RBS Gem 4/4 121 - RBS Gem 4/4 121

Fe 4/4
The SZB Gem 4/4 121 on June 5, 1984 in Biberist.
The SZB Gem 4/4 121 on June 5, 1984 in Biberist.
Numbering: 11–12
Number: 2
Manufacturer: SIG / MFO
Year of construction (s): 1912
Ausmusterung: 1961 and 2016
Axis formula : Bo'Bo '
Gauge : 1000 mm (Meterspur)
Length over buffers: 11,53 m
Trunnion Distance: 6,21 m
Bogie axle base: 1,5 m
Service mass: 24,1 t
Top speed: 45 km / h 1912: 30 km / h
Hourly output : 180PS Diesel:154PS
Power system : 1250V DC 1912:750V DC
Number of traction motors: 4

The Gem 4/4 121 is a freight railcar of the Regionalverkehr Bern Solothurn (RBS). With a service life of 104 years, it is one of the longest-used rail vehicles in Switzerland. Essential construction and components of the vehicle are original.


The vehicle was purchased in 1912 by the Bern-Zollikofen train (BZB) as freight railcars Fe 4/4 12 together with an identical sister vehicle Fe 4/4 11. After the merger of Bern-Zollikofen train with the electric Schmalspurbahn Solothurn-Bern to Solothurn-Zollikofen-Bern Bahn In 1922 the vehicles were given the numbers 31 and 32. After installing a Deutz diesel generator in 1960, the vehicle was first designated as Ge 4/4 32 and in 1973 renumbered as Gem 4/4 121. The Fe 4/4 31, however, was broken off in 1961. In 2002 the vehicle was prepared for spraying the contact line with antifreeze, which (temporarily) prevented electrical operation. However, it was not redrawn to Gm 4/4 121.


The vehicles were procured in light gray paintwork together with other passenger railcars and trailer cars for the opening of the BZB. They were ordered from the Schweizerische Industriegesellschaft Neuhausen am Rheinfall (SIG). The electrical equipment, like the stationary electrical systems (converters, catenary), came from the Oerlikon machine factory . [1] Only a few modifications were made until 1960. As with numerous other vehicles, the lyre bar was replaced by a pantograph in 1929. In 1940 the wooden car body was clad with sheet metal and in 1959 the electrical system was adapted to the new mains voltage of 1250 volts.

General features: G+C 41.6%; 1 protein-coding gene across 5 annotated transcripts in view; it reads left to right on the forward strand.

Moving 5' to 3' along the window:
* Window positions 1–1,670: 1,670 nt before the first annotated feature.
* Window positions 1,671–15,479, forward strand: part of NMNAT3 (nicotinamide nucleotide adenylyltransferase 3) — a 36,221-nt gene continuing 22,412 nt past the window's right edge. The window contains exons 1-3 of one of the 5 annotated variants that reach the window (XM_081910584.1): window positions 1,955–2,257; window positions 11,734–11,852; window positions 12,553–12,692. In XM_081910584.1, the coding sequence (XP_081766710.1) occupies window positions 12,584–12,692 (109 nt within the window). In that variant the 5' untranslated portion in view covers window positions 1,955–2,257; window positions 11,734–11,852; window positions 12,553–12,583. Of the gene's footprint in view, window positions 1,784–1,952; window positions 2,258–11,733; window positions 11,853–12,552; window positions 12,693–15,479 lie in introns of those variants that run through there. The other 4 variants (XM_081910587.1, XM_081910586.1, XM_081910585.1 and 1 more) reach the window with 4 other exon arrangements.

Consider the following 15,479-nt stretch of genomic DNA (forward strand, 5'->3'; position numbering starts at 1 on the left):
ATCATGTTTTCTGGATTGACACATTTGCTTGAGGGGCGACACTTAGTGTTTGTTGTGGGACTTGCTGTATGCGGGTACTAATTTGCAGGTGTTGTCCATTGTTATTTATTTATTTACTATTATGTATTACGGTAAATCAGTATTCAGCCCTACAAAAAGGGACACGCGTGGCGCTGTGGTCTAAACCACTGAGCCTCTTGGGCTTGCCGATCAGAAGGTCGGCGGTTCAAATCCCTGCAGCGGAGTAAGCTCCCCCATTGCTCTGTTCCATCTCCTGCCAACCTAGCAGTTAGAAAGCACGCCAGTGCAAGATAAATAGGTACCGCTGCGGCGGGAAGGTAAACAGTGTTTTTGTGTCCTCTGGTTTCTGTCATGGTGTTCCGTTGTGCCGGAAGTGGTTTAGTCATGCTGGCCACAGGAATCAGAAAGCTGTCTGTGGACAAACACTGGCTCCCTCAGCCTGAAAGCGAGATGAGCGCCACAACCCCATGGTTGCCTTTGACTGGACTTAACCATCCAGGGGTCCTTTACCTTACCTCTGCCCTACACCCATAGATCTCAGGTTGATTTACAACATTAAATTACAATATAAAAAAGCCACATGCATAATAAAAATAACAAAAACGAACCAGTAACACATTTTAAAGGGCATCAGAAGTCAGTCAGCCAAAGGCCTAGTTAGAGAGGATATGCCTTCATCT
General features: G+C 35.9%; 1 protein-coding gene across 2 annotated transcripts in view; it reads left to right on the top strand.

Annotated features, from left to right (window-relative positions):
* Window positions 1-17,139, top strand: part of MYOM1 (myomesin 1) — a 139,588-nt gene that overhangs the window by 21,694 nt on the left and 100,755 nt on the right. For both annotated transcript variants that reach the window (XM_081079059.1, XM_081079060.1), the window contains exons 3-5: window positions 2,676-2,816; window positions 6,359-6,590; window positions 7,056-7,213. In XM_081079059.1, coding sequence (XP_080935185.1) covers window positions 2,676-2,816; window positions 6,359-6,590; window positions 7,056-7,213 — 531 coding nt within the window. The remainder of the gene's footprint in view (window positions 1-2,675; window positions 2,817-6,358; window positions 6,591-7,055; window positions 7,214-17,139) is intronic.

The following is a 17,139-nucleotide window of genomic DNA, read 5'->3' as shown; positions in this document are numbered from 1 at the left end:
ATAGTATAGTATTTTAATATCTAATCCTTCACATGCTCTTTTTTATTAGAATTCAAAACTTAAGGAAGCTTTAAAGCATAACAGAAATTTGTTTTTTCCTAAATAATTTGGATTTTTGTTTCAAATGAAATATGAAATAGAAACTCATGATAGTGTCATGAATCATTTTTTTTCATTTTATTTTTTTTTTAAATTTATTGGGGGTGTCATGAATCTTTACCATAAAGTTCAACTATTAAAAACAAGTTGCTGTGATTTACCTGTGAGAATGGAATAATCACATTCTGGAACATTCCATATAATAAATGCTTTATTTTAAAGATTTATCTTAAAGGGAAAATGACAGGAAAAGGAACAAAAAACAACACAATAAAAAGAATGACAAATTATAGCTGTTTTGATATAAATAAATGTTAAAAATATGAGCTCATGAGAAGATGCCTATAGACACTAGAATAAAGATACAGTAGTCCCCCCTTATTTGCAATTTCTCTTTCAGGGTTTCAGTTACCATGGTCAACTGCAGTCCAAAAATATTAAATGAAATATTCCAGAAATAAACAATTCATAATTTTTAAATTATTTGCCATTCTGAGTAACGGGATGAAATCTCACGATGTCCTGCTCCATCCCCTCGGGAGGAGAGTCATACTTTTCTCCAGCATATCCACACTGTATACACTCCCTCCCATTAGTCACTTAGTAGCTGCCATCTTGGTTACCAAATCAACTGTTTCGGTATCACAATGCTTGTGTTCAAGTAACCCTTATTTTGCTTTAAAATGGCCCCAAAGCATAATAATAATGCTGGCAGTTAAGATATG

First narrow-gauge two-motor vehicle

With the installation of the diesel generator in 1960, SZB received its first dual-power locomotive . Previously, the SZB only had the small diesel-powered construction tractor Tm 2/2 401 for operations without electricity from the overhead line. [2] This enabled the vehicle's range of tasks to be significantly expanded. In addition to freight transport, the vehicle has also been used intensively in construction services since then.

Mission biography

Freight traffic was a central motive for the construction of the BZB. The task of the two railcars was to run freight trains between Zollikofen station and the numerous industrial companies along the route. These freight trains consisted of standard-gauge freight cars that were jacked up on narrow-gauge roller bolsters. Goods were also transported from Zollikofen to the Worblentalbahn via a connecting curve in Worblaufen . After the diesel generator was installed, the vehicle was also rented out to other railways several times. The Gem 4/4 121 was used by GFM in 1975 and 1976, and in 1979 the vehicle was loaned to MOB . [3] From 2002 the vehicle was only used sporadically and withdrawn in 2016.



  • Jürg Aeschlimann: Bern-Zollikofen-Bahn. 100 years of history. Systems and rolling stock of the RBS route Bern-Zollikofen (lines S8, S9), Krattigen 2012, ISBN 978-3-907579-55-8 .
  • Jürg Aeschlimann: Regional traffic Bern-Solothurn. Volume 2: Solothurn-Zollikofen-Bern. Krattigen 2016, ISBN 978-3-907579-29-9 .
  • Theo Stolz, Paul Bucher: Solothurn-Zollikofen-Bern Railway. History and rolling stock. Worblaufen 1979.


Individual evidence

  1. Jürg Aeschlimann: Bern-Zollikofen-Bahn, 100 years of history, facilities and rolling stock of the RBS line Bern-Zollikofen (lines S8, S9), Krattigen 2012, p. 13.
  2. ^ Theo Stolz, Paul Bucher, Solothurn-Zollikofen-Bern Bahn, history and rolling stock, Worblaufen 1979, p. 111.
  3. Jürg Aeschlimann, Regionalverkehr Bern-Solothurn, Volume 2: Solothurn-Zollikofen-Bern, Krattigen 2016, p. 195.